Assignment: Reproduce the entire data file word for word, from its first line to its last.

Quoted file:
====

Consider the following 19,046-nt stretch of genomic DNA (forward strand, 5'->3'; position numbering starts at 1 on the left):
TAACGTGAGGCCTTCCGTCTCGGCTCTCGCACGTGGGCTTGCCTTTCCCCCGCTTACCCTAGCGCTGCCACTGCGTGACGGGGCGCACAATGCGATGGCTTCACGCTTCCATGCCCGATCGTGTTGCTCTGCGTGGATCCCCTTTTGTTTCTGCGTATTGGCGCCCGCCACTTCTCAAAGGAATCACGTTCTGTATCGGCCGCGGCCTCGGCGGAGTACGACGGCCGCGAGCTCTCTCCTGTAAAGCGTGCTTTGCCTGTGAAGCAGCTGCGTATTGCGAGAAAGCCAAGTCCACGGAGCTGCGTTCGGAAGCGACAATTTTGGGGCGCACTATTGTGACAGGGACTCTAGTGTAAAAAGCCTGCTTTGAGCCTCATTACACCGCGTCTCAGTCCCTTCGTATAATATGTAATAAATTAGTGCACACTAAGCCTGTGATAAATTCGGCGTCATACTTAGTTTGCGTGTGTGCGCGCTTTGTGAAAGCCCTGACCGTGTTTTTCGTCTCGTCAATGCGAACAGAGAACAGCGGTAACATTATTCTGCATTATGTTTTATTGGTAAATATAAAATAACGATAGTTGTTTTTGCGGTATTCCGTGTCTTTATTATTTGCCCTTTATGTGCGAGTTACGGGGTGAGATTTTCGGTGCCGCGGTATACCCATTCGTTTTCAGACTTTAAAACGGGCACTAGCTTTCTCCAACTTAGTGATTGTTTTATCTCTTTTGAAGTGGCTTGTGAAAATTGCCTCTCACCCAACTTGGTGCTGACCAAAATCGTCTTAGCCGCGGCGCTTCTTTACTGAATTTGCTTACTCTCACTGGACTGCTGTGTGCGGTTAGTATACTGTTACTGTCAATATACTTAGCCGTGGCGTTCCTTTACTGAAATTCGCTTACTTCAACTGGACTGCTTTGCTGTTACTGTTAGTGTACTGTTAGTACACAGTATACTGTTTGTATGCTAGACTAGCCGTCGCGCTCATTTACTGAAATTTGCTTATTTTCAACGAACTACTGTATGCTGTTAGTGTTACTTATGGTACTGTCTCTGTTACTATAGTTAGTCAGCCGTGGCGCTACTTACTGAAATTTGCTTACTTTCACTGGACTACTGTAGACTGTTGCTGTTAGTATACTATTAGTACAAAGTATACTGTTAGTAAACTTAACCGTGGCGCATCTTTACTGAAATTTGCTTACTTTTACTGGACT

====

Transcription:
Consider the following 19,046-nt stretch of genomic DNA (forward strand, 5'->3'; position numbering starts at 1 on the left):
TAACGTGAGGCCTTCCGTCTCGGCTCTCGCACGTGGGCTTGCCTTTCCCCCGCTTACCCTAGCGCTGCCACTGCGTGACGGGGCGCACAATGCGATGGCTTCACGCTTCCATGCCCGATCGTGTTGCTCTGCGTGGATCCCCTTTTGTTTCTGCGTATTGGCGCCCGCCACTTCTCAAAGGAATCACGTTCTGTATCGGCCGCGGCCTCGGCGGAGTACGACGGCCGCGAGCTCTCTCCTGTAAAGCGTGCTTTGCCTGTGAAGCAGCTGCGTATTGCGAGAAAGCCAAGTCCACGGAGCTGCGTTCGGAAGCGACAATTTTGGGGCGCACTATTGTGACAGGGACTCTAGTGTAAAAAGCCTGCTTTGAGCCTCATTACACCGCGTCTCAGTCCCTTCGTATAATATGTAATAAATTAGTGCACACTAAGCCTGTGATAAATTCGGCGTCATACTTAGTTTGCGTGTGTGCGCGCTTTGTGAAAGCCCTGACCGTGTTTTTCGTCTCGTCAATGCGAACAGAGAACAGCGGTAACATTATTCTGCATTATGTTTTATTGGTAAATATAAAATAACGATAGTTGTTTTTGCGGTATTCCGTGTCTTTATTATTTGCCCTTTATGTGCGAGTTACGGGGTGAGATTTTCGGTGCCGCGGTATACCCATTCGTTTTCAGACTTTAAAACGGGCACTAGCTTTCTCCAACTTAGTGATTGTTTTATCTCTTTTGAAGTGGCTTGTGAAAATTGCCTCTCACCCAACTTGGTGCTGACCAAAATCGTCTTAGCCGCGGCGCTTCTTTACTGAATTTGCTTACTCTCACTGGACTGCTGTGTGCGGTTAGTATACTGTTACTGTCAATATACTTAGCCGTGGCGTTCCTTTACTGAAATTCGCTTACTTCAACTGGACTGCTTTGCTGTTACTGTTAGTGTACTGTTAGTACACAGTATACTGTTTGTATGCTAGACTAGCCGTCGCGCTCATTTACTGAAATTTGCTTATTTTCAACGAACTACTGTATGCTGTTAGTGTTACTTATGGTACTGTCTCTGTTACTATAGTTAGTCAGCCGTGGCGCTACTTACTGAAATTTGCTTACTTTCACTGGACTACTGTAGACTGTTGCTGTTAGTATACTATTAGTACAAAGTATACTGTTAGTAAACTTAACCGTGGCGCATCTTTACTGAAATTTGCTTACTTTTACTGGACT